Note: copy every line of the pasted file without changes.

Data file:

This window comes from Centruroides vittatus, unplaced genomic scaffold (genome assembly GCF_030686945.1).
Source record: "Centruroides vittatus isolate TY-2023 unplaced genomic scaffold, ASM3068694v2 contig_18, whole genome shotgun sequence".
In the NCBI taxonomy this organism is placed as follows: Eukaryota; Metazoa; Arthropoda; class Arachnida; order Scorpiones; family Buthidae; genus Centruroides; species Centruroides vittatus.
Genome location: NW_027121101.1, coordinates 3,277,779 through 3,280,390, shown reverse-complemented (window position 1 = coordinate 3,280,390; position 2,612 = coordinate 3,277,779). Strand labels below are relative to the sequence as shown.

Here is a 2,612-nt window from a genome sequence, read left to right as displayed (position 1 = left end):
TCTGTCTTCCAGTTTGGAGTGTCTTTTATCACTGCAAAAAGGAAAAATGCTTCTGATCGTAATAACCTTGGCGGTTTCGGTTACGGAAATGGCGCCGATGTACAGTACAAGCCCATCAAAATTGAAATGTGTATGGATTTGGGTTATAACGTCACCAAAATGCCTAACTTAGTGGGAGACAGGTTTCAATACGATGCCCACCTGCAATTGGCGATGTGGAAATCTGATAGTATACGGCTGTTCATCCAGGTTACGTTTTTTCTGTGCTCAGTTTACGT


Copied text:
This window comes from Centruroides vittatus, unplaced genomic scaffold (genome assembly GCF_030686945.1).
Source record: "Centruroides vittatus isolate TY-2023 unplaced genomic scaffold, ASM3068694v2 contig_18, whole genome shotgun sequence".
In the NCBI taxonomy this organism is placed as follows: Eukaryota; Metazoa; Arthropoda; class Arachnida; order Scorpiones; family Buthidae; genus Centruroides; species Centruroides vittatus.
Genome location: NW_027121101.1, coordinates 3,277,779 through 3,280,390, shown reverse-complemented (window position 1 = coordinate 3,280,390; position 2,612 = coordinate 3,277,779). Strand labels below are relative to the sequence as shown.

Here is a 2,612-nt window from a genome sequence, read left to right as displayed (position 1 = left end):
TCTGTCTTCCAGTTTGGAGTGTCTTTTATCACTGCAAAAAGGAAAAATGCTTCTGATCGTAATAACCTTGGCGGTTTCGGTTACGGAAATGGCGCCGATGTACAGTACAAGCCCATCAAAATTGAAATGTGTATGGATTTGGGTTATAACGTCACCAAAATGCCTAACTTAGTGGGAGACAGGTTTCAATACGATGCCCACCTGCAATTGGCGATGTGGAAATCTGATAGTATACGGCTGTTCATCCAGGTTACGTTTTTTCTGTGCTCAGTTTACGT